Veterans Hospitals, Killing Our Soldiers Slowly

| 19 Dec 2013 | 01:47

    By Glenn Mollette
    My wife's grandpa survived the Bataan Death March in the Philippines. He was away from home 42 months as a prisoner of war. When he came home the veterans hospital killed him. He died at 65. When Lyle started having symptoms of lung cancer, he did as veterans do, he went to the veterans hospital near his home in Lexington, Ky. They performed surgery, but they denied him any of the usual post-operative cancer treatments. The cancer spread. Following two additional surgeries and still no follow up treatments, he died unnecessarily prematurely in their care. The constant delays and denial of treatments assured his death.

    He survived World War II. He could not survive our government's medical treatment we dish out to retired soldiers.

    CNN broke the story earlier this week about the Bryan Dorn Veterans Medical Center in Columbia, S.C. Veterans have to wait months for simple procedures such as a colonoscopy or endoscopy. Many of these veterans have been dying because their cancers aren't caught in time. The Veterans Administration confirmed six deaths, but other sources closer to the facility say it could be more than 20. The veterans had to wait too long for diagnosis and treatment at this facility. The most recent records indicated there are over 4,500 veterans on waiting lists for various treatments at the Columbia, S.C. facility according to CNN.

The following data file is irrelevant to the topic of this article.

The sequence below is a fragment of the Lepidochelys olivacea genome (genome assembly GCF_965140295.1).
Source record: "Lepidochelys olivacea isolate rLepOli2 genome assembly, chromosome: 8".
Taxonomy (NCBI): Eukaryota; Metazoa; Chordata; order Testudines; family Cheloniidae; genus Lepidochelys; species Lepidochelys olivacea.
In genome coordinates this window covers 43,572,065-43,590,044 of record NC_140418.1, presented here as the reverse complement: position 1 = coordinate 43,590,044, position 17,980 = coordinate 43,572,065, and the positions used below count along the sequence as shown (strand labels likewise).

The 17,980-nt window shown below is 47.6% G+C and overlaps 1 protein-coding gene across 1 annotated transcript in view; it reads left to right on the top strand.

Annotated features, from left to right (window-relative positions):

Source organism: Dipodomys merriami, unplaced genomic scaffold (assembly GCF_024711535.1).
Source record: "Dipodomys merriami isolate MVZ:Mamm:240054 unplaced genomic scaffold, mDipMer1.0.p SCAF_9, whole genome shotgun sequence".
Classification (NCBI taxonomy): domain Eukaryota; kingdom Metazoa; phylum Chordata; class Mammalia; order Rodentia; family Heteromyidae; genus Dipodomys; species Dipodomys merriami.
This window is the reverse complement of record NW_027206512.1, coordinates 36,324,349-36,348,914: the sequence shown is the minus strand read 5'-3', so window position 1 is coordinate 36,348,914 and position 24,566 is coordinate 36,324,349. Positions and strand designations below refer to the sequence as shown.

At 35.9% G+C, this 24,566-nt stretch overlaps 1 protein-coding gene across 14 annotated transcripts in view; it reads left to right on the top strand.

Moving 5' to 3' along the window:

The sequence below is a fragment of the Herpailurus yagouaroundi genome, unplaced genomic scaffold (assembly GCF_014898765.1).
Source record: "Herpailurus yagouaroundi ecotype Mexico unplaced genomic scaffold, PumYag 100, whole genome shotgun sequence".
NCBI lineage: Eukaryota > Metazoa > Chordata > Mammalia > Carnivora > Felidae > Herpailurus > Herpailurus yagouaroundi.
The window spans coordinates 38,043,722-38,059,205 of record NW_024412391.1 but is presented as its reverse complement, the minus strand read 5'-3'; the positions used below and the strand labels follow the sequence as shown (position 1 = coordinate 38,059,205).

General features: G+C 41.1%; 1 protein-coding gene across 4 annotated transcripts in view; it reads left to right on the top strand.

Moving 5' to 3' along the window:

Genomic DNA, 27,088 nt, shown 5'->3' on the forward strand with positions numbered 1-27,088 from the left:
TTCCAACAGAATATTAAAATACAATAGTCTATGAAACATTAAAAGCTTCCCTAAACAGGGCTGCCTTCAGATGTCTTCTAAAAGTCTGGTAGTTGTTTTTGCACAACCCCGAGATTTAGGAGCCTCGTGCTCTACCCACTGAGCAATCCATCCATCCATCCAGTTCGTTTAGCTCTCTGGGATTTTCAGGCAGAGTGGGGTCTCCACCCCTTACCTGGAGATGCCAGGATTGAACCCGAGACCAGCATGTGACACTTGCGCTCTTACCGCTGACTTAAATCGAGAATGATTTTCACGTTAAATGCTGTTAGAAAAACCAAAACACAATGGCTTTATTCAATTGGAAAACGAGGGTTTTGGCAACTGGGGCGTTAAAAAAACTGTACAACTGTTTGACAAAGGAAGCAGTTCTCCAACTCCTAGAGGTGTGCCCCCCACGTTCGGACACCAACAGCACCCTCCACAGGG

Where is the medical care in delaying a treatment that could save someone's life? I fear this is the kind of health care that all of America may be in store for.

    The answer is to close down most of the VA hospitals. We need to keep the skilled care facilities that treat our war wounded and train people to walk and function again. The government budget for funding Veteran's Affairs in 2014 is $152.7 billion. Let's eliminate half of the budget by shutting down two thirds of these soldier-killing hospitals. Next, give veterans a medical card that allows them to go anywhere in the United States for medical care. These men and women served our country and should not be treated to a lesser medical care than fellow Americans.